Franco saw someone being murdered across the street from his apartment…or did he? There’s no body nor crime scene and Franco was not exactly in the right mind. He was having a one-night-stand and his “date” offered him a joint laced with drugs, so Franco’s memory is a bit spotty. As the protagonist, Franco is a relatable character and really fleshed out. He makes mistakes, still hooking up on dating apps, but he tries to do right by his friends and family.

A few days after the supposed murder, there is a body found in an alley down the street. Not only does Franco know the dead man, but all of this connects back to the murder of Franco’s dad, 40 years ago.

As I said, it’s definitely a fun and easy read. I definitely wanted to keep reading but it wasn’t a book that I completely lost myself in. I absolutely loved Franco’s friends, they were all so supportive of him and also fleshed out like Franco. The scenes of the back and forth between all of them was well-written as well.

I was a bit surprised by one of the twists at the end, but I was also not that surprised. I also felt that the plot was a bit reminiscent of the TV show Castle (if anyone has watched the show and know what happens to Kate’s mom, then you’ll probably figure out the ending of all of this). The only difference between the two was more Italian and a straight couple instead.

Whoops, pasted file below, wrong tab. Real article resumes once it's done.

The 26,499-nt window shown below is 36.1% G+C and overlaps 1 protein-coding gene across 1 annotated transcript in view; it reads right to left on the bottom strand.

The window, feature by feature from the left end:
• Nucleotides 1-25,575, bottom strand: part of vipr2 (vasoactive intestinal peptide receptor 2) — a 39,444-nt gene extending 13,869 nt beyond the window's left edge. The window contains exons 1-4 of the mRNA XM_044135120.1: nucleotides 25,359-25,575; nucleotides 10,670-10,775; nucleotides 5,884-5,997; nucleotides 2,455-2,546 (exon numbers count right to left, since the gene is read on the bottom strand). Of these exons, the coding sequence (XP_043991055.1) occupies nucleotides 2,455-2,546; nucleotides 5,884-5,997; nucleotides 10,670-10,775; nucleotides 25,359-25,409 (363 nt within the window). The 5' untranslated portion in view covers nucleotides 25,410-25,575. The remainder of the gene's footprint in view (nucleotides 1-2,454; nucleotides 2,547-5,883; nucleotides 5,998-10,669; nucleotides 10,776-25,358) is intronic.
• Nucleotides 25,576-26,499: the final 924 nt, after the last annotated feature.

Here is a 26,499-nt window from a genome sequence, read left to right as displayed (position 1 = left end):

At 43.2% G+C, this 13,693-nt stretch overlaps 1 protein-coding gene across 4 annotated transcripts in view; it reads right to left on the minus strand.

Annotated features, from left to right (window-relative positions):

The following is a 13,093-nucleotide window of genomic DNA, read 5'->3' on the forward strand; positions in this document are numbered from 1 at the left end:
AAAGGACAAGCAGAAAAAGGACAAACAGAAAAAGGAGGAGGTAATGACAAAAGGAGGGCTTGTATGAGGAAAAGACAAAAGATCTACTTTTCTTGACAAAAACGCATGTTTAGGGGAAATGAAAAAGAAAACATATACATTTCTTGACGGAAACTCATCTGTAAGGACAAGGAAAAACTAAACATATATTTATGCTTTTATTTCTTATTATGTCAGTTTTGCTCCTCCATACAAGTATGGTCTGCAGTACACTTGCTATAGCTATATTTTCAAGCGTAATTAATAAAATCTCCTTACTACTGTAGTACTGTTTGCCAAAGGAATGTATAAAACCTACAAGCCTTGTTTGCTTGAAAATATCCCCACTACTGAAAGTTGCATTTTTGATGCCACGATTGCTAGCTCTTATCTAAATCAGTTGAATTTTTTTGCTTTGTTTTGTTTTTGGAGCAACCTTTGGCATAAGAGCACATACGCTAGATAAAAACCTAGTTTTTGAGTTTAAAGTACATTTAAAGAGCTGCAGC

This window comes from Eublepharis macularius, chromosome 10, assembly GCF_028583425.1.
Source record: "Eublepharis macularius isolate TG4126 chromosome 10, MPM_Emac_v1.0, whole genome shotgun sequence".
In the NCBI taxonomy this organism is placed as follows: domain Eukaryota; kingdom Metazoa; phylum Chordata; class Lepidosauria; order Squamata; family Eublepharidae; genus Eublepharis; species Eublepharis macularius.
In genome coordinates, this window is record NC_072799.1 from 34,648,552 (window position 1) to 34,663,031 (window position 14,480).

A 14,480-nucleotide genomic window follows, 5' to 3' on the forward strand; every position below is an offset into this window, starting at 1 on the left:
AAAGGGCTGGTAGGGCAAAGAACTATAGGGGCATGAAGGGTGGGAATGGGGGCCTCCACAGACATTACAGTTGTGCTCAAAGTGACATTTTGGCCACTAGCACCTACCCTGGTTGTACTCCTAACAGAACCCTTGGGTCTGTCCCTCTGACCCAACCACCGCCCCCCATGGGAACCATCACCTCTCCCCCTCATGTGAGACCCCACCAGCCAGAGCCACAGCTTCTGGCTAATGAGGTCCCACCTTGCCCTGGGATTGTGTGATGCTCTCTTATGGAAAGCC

The red herring in the book, O’Shea (Franco’s dad’s old partner), was super annoying and not as fleshed out as I would’ve wanted, as well as some other side characters. Most of the less fleshed out characters were the bad guys. They all seemed a bit one-dimensional and the motives were unclear at the end, besides saving their owns skins and money. Which are good motives, but they can be a bit boring and over-used. By the end, everything with the case is wrapped up, but it felt a little rushed and slapped together. I also didn’t understand the last chapter; I felt like there was supposed to be another chapter or two to really finish strong.

There was a romance sub-plot between Franco and one of the other lead detectives on the case Aidan Torrance, which I’m all for Queer romance in any book.

Again, overall a good weekend or beach read book for anyone who wants something light and fun to read!

Happy Reading Darlings!

eARC Review | Tools of a Thief

Title: Tools of a Thief

Author: D. Hale Rambo

Publisher: Fiercewood Press

Publication: 25 May 2021

Pages: 170

Rating: 2.5 out of 5.